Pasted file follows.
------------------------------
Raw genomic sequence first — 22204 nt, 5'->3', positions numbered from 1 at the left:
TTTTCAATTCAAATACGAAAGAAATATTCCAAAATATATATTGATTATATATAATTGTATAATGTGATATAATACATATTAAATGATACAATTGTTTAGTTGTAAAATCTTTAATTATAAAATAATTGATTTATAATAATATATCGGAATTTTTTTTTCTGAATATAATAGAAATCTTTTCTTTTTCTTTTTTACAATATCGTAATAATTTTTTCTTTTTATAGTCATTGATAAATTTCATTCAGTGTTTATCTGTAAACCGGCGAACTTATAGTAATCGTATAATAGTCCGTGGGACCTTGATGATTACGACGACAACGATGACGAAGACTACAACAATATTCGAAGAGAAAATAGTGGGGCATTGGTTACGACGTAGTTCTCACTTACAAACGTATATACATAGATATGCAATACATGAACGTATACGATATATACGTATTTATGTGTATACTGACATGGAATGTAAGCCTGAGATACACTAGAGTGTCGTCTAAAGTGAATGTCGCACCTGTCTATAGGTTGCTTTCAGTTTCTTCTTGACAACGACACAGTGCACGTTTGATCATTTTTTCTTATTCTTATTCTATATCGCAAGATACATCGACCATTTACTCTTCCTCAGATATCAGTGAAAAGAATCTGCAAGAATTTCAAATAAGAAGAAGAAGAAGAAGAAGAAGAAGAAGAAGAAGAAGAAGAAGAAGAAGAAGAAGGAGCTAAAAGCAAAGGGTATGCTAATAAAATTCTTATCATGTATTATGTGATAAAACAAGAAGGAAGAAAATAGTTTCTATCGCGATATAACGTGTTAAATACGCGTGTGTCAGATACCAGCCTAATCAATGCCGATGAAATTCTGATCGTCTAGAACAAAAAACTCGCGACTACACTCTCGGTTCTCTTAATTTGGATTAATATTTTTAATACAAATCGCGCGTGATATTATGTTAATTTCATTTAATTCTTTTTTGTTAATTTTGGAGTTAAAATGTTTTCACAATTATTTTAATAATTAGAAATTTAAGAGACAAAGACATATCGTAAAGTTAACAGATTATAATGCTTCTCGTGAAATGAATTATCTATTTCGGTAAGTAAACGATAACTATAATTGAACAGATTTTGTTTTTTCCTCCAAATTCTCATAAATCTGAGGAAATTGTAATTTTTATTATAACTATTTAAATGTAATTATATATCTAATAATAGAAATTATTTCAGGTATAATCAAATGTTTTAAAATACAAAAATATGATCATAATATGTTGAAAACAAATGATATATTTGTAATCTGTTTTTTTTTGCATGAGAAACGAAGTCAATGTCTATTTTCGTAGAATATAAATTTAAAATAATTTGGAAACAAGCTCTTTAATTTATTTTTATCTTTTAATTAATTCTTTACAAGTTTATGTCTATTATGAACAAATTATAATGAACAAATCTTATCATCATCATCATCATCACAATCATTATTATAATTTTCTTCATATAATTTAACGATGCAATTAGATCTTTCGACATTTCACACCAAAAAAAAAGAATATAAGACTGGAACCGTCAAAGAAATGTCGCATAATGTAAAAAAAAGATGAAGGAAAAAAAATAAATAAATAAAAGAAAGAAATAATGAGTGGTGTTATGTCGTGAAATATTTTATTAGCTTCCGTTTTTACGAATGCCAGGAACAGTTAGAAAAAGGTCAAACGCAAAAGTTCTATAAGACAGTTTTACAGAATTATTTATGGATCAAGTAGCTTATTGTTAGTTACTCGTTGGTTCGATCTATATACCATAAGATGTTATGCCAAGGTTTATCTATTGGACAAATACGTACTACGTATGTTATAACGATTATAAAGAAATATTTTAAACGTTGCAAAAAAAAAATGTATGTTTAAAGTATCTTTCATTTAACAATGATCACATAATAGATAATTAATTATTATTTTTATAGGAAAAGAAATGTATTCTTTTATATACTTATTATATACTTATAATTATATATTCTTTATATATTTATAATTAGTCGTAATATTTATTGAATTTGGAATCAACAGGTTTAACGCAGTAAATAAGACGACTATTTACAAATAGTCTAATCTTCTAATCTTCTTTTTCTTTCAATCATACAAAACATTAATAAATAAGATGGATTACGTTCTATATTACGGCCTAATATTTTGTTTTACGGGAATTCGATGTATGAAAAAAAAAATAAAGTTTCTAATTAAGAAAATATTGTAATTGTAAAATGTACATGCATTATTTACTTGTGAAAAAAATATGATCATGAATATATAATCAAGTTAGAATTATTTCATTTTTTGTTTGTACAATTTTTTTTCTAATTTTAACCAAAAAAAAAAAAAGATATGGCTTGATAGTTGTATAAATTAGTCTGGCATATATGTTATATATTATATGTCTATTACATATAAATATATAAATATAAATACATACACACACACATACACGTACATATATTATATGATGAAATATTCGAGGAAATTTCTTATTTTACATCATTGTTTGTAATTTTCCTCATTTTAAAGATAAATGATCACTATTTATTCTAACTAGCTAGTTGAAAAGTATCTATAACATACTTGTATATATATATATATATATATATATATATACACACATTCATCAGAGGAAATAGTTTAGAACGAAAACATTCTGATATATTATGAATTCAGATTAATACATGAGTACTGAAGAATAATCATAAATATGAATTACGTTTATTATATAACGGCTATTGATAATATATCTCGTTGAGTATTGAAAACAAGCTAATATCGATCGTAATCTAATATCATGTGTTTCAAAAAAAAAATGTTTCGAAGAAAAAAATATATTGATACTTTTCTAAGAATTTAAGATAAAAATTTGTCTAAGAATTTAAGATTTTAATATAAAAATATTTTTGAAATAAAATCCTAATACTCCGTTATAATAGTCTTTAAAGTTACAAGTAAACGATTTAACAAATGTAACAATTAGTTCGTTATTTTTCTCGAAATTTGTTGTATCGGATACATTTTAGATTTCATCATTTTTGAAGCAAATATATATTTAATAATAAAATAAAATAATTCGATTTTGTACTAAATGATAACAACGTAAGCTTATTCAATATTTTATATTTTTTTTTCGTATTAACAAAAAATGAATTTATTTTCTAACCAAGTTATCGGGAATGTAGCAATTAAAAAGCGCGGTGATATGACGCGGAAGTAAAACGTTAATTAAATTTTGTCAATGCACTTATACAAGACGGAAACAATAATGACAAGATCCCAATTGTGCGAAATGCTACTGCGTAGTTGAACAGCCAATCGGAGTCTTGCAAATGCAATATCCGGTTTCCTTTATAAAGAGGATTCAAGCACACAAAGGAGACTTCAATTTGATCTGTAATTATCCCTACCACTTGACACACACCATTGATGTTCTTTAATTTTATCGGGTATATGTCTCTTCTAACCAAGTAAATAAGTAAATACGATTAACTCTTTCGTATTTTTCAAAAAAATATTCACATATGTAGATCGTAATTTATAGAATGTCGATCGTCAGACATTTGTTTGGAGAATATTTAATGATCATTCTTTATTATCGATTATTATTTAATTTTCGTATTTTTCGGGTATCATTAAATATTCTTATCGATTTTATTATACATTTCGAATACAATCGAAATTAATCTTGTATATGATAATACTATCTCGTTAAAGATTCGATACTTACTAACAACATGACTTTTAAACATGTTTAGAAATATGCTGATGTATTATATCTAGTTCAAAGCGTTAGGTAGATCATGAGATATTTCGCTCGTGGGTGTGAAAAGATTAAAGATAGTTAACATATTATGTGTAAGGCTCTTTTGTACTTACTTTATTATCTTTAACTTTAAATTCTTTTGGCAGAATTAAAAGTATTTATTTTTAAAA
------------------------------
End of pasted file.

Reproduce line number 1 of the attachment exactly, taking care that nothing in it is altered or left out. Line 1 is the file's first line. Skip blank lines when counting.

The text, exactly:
Raw genomic sequence first — 22204 nt, 5'->3', positions numbered from 1 at the left: